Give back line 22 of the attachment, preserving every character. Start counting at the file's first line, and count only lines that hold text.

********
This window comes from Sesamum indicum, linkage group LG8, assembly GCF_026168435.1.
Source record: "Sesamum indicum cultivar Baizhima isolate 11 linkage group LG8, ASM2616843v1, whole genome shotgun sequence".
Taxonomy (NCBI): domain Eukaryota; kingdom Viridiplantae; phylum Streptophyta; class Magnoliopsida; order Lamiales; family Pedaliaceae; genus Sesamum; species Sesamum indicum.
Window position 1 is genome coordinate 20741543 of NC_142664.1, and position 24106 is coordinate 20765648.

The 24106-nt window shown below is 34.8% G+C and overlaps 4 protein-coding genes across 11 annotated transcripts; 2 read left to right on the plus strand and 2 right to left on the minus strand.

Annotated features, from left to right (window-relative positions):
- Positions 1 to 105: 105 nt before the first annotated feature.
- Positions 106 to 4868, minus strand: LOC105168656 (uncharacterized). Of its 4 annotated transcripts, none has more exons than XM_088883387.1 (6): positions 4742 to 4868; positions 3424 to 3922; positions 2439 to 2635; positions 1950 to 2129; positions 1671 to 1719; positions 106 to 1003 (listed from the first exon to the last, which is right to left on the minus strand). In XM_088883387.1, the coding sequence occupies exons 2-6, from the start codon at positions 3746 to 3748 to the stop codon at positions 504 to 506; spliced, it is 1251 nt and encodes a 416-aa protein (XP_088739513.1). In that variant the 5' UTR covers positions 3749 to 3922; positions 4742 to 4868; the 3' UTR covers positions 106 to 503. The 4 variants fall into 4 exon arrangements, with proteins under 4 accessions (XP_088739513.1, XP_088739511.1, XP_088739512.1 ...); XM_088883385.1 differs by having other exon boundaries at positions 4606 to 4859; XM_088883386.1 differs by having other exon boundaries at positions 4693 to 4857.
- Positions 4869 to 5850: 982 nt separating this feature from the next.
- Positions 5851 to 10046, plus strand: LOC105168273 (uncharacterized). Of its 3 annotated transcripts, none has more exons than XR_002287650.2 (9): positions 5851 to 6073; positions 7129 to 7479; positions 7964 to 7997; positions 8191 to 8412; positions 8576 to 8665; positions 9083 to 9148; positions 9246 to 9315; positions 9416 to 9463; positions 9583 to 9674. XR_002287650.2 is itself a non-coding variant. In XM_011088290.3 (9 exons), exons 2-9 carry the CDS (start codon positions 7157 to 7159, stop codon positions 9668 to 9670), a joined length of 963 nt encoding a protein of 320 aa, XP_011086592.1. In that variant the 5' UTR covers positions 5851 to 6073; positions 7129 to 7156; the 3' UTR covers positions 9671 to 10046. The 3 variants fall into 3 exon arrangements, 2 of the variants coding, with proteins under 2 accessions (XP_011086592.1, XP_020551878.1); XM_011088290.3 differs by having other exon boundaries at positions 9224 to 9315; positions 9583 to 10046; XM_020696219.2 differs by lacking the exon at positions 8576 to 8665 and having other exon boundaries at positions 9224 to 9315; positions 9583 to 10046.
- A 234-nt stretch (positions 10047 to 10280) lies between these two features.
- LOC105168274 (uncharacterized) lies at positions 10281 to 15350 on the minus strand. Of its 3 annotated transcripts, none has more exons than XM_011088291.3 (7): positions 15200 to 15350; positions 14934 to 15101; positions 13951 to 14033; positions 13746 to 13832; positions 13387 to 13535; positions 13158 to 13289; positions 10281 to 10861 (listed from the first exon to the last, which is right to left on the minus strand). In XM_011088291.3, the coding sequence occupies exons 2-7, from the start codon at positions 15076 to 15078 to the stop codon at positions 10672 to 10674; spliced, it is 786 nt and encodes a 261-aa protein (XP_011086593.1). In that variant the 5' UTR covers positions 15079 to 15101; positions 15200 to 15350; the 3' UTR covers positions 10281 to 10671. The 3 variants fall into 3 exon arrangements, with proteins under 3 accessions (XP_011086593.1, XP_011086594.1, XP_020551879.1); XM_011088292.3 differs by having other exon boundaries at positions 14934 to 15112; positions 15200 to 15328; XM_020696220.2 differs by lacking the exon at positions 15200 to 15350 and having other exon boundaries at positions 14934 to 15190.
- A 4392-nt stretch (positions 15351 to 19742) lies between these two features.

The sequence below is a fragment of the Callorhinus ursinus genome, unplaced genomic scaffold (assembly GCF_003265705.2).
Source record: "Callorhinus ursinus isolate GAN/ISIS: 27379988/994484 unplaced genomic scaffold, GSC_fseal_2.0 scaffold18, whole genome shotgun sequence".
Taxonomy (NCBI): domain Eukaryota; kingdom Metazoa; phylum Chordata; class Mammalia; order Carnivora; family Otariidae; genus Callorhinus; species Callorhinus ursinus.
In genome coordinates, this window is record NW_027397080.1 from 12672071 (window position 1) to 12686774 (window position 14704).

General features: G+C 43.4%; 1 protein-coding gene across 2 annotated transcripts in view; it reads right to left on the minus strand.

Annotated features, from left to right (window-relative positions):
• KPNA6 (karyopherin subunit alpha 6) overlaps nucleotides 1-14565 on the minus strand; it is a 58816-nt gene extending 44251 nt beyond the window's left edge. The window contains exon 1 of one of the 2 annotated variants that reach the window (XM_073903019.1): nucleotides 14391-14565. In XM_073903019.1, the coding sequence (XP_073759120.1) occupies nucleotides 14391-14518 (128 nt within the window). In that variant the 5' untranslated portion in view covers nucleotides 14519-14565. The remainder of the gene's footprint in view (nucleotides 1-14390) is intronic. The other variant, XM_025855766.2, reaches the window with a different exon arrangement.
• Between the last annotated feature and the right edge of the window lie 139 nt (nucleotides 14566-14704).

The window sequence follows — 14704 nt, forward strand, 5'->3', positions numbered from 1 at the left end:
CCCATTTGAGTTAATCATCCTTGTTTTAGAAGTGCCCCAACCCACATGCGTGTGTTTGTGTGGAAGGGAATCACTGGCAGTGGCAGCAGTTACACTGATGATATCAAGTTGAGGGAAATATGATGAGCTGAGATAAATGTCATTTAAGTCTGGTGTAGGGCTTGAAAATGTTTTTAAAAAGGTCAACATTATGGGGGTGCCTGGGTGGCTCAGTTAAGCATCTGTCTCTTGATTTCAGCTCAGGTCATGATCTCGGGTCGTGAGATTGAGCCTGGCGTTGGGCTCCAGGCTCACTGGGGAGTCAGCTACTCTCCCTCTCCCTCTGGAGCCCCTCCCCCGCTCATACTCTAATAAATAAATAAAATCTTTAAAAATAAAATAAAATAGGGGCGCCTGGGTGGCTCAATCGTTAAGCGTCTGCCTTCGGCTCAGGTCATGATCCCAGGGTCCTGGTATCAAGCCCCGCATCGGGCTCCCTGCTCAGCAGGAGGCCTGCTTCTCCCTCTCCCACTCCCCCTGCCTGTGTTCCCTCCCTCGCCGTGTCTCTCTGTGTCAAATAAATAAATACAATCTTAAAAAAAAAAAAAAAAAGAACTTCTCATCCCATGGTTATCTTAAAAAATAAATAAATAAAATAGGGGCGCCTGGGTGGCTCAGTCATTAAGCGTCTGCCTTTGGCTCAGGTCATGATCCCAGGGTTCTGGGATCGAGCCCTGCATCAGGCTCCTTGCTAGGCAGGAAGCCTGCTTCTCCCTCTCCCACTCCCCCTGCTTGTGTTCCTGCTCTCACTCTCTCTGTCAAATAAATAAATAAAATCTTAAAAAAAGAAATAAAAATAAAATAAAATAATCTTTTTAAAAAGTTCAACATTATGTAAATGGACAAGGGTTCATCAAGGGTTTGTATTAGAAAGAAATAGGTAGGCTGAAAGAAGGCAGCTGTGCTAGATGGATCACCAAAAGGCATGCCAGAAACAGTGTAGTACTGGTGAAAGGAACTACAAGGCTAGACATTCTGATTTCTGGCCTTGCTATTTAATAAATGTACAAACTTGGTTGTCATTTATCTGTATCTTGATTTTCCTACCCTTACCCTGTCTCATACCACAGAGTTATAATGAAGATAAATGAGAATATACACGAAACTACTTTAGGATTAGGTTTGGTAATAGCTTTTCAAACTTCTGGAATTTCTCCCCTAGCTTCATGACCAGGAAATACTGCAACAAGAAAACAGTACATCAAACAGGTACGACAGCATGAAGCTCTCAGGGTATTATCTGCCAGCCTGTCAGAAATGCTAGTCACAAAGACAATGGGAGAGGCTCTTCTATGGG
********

The window sequence follows — 14704 nt, forward strand, 5'->3', positions numbered from 1 at the left end: